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Glider instructor designs cockpit simulatorGlider instructor designs cockpit simulator

The author of a series of glider instructional materials has designed a cockpit simulator with integrated flight controls to enable glider pilots to train at home, at a glider club, or at a commercial operation.
The Mach 0.1 glider cockpit simulator designed by instructor Russell Holtz includes a stick, adjustable rudder pedals, spoilers, wheel brake, landing gear, trim, and a tow release handle. Photo courtesy of Russell Holtz.

The author of a series of glider instructional materials has designed a cockpit simulator with integrated flight controls to enable glider pilots to train at home or at a glider club or commercial operation.

The Mach 0.1 glider cockpit simulator includes a stick, adjustable rudder pedals, spoilers, wheel brake, landing gear, trim, and a tow release handle. A flight instructor can use the included remote control to simulate a rope break or an air brake failure in both open and closed positions. The Mach 0.1 is designed to be used with the Condor soaring simulator software program.

Russell Holtz, author of Flight Training Manual for Gliders andGlider Pilot’s Handbook of Aeronautical Knowledge, said a commercial glider operation can increase its revenue by training multiple students at once using a single flight instructor, or by providing evening or winter courses when actual flying would be impossible. The simulator could be rented to students to practice by themselves before or after a lesson, he said.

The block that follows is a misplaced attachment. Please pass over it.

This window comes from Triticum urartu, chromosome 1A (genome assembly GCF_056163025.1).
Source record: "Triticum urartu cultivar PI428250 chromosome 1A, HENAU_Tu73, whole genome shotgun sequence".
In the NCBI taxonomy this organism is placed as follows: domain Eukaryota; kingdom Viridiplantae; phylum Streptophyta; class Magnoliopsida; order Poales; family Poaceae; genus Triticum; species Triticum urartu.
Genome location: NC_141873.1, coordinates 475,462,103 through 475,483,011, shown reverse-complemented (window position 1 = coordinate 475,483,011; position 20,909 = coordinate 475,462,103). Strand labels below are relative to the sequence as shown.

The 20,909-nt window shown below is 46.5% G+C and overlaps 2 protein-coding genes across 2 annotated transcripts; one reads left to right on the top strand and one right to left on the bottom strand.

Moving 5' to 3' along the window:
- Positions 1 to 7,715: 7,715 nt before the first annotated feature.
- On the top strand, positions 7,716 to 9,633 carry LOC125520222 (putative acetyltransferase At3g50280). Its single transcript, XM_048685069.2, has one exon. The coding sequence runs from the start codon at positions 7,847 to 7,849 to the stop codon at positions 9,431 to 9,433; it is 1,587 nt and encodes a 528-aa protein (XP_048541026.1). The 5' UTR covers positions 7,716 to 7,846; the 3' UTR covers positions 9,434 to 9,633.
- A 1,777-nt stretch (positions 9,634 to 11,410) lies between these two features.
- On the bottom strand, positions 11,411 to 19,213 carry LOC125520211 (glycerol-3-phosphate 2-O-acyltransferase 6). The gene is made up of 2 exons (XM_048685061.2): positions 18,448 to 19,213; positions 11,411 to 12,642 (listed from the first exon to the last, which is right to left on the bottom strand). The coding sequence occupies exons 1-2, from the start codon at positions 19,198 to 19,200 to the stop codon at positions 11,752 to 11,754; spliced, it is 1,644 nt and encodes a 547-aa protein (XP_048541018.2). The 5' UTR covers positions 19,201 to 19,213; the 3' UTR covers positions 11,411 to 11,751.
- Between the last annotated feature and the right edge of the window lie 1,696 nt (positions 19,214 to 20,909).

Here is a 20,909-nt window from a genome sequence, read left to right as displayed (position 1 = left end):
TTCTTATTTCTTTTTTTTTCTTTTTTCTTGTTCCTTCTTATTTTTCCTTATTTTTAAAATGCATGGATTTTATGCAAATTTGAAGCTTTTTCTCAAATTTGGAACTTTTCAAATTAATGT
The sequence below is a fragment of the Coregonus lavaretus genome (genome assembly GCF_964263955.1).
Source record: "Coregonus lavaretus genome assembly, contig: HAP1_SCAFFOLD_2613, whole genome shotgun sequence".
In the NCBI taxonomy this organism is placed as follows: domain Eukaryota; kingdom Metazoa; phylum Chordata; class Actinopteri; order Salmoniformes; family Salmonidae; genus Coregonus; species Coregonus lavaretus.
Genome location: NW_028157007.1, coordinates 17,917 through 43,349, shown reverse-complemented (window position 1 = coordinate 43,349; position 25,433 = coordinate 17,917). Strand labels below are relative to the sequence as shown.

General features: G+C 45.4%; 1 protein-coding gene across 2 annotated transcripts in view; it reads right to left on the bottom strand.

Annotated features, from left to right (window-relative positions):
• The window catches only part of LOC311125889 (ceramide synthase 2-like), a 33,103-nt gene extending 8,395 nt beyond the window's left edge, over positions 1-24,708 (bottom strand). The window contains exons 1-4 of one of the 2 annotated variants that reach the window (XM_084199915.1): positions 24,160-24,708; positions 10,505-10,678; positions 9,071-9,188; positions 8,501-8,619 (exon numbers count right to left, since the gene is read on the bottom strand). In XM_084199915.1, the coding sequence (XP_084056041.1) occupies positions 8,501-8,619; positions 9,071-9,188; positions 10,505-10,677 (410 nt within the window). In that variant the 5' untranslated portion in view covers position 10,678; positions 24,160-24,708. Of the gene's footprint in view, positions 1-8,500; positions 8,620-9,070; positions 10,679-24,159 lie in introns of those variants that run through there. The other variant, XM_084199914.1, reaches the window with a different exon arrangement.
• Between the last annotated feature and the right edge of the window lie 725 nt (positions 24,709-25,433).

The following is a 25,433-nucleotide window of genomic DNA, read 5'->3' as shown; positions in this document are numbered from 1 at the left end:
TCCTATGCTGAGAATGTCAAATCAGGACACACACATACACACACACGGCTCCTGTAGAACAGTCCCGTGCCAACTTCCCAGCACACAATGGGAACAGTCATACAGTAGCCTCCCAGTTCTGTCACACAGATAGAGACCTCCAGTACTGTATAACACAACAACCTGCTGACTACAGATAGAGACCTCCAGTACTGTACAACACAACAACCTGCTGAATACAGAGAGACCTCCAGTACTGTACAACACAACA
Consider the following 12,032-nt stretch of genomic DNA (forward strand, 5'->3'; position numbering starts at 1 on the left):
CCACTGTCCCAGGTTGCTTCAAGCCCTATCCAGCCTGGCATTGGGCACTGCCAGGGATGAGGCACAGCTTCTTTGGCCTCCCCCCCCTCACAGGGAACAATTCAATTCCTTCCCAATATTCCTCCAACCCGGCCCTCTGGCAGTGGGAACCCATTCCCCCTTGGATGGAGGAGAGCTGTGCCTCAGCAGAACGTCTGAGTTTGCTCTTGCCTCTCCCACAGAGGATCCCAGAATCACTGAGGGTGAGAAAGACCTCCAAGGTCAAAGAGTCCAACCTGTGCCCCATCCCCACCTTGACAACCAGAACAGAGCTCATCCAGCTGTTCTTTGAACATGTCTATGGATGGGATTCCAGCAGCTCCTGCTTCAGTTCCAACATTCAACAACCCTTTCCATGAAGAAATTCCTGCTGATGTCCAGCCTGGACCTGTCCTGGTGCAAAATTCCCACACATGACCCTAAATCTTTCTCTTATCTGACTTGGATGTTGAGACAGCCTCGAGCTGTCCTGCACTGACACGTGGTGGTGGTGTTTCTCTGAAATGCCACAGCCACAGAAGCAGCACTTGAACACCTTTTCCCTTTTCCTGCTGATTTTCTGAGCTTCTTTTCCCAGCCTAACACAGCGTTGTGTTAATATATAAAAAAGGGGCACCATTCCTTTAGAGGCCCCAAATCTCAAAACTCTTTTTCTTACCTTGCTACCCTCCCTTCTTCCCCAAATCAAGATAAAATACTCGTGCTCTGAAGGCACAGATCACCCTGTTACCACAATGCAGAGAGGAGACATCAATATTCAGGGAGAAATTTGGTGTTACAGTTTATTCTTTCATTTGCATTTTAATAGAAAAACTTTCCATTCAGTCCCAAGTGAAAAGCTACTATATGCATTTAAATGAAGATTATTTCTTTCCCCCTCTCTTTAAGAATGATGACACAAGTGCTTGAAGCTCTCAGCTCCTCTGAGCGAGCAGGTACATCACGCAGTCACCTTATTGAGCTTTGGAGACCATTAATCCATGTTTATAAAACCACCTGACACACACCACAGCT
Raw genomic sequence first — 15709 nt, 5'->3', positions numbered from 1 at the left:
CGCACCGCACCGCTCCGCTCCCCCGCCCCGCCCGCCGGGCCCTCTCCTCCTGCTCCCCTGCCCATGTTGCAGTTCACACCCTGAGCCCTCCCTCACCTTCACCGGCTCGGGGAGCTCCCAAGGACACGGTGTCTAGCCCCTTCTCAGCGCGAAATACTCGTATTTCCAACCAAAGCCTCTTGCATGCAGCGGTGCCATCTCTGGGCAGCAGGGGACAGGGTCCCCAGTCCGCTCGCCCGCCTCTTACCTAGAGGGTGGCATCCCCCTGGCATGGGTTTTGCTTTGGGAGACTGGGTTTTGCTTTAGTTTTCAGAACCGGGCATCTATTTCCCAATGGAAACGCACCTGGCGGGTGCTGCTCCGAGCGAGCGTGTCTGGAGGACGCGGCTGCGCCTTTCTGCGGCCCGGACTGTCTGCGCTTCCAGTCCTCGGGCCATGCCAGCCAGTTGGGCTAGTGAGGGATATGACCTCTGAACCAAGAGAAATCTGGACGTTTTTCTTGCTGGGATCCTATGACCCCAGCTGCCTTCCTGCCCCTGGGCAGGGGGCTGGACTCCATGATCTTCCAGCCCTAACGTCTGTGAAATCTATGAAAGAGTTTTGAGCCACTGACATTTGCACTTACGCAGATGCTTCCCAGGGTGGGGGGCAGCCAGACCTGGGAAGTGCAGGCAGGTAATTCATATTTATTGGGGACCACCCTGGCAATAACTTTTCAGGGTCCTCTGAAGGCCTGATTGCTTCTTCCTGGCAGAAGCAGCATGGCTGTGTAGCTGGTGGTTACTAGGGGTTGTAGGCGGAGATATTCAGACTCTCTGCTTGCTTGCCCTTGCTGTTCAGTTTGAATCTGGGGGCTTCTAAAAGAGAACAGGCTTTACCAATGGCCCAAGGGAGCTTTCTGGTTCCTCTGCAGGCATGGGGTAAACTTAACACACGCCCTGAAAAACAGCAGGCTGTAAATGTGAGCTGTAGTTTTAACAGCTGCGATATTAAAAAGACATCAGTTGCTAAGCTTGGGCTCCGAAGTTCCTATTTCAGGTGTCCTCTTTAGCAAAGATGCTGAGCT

Holtz said lessons in Condor correspond to material in the Flight Training Manual for Gliders. The book and simulator are sold on his Gliderbooks.com website. Free simulator lesson plans can be downloaded from the website.

A benefit of training with a flight simulator is that you can break maneuvers into tiny pieces, Holtz said. For example, new glider students typically have difficulty keeping a glider rolling straight down the runway after a landing, he said. The Mach 0.1 can be set up with a scenario that places the student in the glider, on the ground, just after the glider has touched down. “The student can then practice a rollout before they ever do a landing,” he said. When the student progresses to landings, using a simulator, the student can perform 20 landings in the time it would take for one pattern tow in a real glider, he said.

Similarly, emergency procedures such as recovering from a rope break at a low altitude can be practiced safely in a simulator, Holtz said.

The Mach 0.1 simulated glider cockpit sells for $1,899 and does not include computer, monitor, keyboard, mouse, or simulator software.

Jill W. Tallman

Jill W. Tallman

AOPA Technical Editor
AOPA Technical Editor Jill W. Tallman is an instrument-rated private pilot who owns a Piper Cherokee 140.
Topics: Pilot Training and Certification

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